NEW DELHI: An advocate filed a plea with the National Green Tribunal (NGT), contesting Delhi Government’s decision of implementing the famed odd-even scheme in the capital to tackle the traditional growth in air pollution levels during the winter season. The plea is based off on a discovery made by a Central Pollution Control Board (CPCB) report earlier which indicated that the policy was not effective in its earlier iteration. The report observed that the air quality of Delhi deteriorated during the odd even scheme’s implementation in 2016.
“Pollution levels were studied in three phases—seven days before the odd-even scheme was rolled out, during the fortnight in which the measure was implemented, and seven days after the odd-even scheme ended. Pollution levels had shot up during the implementation because of adverse meteorological factors,” D Saha, former head of the CPCB air quality laboratory, who led the pollution levels study, said.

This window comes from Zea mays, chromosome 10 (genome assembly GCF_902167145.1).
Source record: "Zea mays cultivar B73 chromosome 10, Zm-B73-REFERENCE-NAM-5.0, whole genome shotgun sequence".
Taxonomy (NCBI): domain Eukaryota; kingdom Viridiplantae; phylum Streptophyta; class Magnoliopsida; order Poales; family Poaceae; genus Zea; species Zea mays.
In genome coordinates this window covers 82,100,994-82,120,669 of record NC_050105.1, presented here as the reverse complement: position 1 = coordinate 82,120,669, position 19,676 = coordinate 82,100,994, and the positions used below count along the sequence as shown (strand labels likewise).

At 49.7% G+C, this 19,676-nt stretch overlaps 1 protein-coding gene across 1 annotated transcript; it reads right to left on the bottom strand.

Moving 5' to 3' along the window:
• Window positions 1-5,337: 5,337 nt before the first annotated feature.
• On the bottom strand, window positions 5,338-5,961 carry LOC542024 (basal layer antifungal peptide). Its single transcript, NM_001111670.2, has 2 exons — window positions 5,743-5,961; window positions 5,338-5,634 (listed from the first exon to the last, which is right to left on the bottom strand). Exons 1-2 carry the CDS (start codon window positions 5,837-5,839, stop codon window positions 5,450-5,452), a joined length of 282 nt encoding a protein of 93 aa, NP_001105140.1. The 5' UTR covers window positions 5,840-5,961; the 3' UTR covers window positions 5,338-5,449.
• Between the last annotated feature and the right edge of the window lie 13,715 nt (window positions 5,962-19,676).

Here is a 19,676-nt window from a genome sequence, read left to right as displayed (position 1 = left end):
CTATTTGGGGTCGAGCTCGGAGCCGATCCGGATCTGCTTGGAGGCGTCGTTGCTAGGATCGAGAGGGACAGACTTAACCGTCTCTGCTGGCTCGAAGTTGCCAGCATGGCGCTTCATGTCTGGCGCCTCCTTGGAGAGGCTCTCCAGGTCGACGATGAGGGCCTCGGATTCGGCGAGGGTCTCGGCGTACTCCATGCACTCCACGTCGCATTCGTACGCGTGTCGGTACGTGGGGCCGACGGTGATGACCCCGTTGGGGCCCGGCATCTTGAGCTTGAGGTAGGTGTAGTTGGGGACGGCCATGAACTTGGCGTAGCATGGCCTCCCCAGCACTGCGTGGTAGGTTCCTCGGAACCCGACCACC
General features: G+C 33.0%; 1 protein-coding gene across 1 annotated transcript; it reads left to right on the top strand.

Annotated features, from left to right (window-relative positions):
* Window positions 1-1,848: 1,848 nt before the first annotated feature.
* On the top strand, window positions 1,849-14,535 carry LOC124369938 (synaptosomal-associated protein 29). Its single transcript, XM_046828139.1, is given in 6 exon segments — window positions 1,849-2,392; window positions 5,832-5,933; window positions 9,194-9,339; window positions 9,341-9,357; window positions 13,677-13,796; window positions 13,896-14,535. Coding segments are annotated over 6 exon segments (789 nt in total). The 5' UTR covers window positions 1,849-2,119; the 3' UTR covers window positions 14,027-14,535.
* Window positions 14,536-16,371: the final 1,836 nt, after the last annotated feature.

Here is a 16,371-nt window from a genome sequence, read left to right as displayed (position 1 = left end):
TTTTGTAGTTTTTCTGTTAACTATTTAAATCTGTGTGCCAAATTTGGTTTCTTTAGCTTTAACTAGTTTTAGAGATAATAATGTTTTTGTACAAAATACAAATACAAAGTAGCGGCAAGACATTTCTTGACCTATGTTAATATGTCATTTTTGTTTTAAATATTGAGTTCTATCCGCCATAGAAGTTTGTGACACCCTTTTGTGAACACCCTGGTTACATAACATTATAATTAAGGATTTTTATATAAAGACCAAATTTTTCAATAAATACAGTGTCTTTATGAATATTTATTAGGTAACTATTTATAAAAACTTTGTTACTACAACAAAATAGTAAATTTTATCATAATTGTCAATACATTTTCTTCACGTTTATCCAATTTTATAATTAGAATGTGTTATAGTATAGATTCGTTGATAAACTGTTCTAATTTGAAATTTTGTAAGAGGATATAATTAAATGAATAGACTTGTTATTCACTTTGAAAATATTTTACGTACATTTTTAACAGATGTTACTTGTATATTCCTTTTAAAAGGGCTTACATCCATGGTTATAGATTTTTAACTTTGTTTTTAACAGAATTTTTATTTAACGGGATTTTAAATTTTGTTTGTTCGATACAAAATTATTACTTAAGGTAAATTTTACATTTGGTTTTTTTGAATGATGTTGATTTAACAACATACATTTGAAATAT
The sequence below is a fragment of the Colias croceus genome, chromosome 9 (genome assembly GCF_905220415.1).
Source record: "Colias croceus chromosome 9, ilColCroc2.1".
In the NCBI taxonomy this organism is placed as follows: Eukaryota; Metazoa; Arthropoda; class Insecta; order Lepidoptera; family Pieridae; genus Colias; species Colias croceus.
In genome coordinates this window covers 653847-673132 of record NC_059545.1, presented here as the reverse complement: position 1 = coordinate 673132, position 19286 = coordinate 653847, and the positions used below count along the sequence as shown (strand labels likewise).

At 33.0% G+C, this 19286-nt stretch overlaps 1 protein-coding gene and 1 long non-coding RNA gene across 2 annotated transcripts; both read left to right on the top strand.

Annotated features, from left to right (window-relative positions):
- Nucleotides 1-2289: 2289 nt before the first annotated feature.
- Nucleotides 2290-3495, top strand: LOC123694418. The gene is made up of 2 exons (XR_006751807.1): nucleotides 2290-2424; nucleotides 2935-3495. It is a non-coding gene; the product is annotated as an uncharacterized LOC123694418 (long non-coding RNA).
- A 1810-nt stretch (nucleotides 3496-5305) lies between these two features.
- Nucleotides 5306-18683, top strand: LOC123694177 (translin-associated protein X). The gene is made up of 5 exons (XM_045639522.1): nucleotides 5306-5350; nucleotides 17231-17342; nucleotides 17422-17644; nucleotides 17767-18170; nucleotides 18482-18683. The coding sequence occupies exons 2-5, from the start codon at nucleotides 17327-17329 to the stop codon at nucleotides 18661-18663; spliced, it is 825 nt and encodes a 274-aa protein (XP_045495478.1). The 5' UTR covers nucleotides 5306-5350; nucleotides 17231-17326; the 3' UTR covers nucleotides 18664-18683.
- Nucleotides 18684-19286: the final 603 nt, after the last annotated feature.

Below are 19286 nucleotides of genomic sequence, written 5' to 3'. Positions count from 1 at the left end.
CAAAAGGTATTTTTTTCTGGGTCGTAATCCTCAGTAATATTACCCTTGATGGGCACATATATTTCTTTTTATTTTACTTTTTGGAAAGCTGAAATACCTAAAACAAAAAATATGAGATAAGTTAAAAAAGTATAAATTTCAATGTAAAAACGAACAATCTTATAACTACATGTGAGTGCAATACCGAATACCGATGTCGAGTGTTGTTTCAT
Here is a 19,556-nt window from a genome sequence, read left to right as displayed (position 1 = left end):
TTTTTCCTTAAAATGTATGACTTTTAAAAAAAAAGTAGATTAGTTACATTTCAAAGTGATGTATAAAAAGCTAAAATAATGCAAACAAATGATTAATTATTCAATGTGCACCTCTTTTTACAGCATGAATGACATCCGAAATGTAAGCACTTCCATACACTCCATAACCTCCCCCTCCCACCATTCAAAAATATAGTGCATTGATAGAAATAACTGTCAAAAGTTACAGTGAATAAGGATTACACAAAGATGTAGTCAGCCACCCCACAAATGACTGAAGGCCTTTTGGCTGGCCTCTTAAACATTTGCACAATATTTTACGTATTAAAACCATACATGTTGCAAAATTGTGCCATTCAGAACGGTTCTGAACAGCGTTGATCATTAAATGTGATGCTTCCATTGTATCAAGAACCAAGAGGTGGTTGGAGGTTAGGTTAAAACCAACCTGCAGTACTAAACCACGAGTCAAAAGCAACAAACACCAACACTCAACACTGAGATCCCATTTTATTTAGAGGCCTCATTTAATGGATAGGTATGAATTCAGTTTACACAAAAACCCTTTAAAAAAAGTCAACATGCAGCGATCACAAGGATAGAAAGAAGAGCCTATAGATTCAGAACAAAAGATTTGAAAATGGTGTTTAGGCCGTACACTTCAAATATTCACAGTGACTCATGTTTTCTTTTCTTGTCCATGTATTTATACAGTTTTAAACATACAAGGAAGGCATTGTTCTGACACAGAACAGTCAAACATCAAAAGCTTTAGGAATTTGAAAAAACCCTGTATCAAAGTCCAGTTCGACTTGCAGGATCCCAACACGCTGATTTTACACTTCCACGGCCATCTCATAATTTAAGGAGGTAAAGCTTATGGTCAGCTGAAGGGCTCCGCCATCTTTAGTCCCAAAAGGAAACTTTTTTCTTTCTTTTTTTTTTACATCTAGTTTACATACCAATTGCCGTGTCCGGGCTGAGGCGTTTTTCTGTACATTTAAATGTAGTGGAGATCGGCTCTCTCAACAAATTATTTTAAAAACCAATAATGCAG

The plea stated that the Delhi government’s decision to implement the road rationing policy was based on a study conducted by persons from a foreign country, which would set the wrong precedent for India.
“At a time when the country’s top environmental pollution control boards such as the CPCB and the Delhi Pollution Control Committee (DPCC) have unequivocally stated that odd-even policy, when implemented in 2016, failed to curb air pollution, the Delhi government’s implementation of the policy based merely on a study by another country downgrades the reputation of these institutes,” the plea filed by advocate Gaurav Kumar Bansal stated.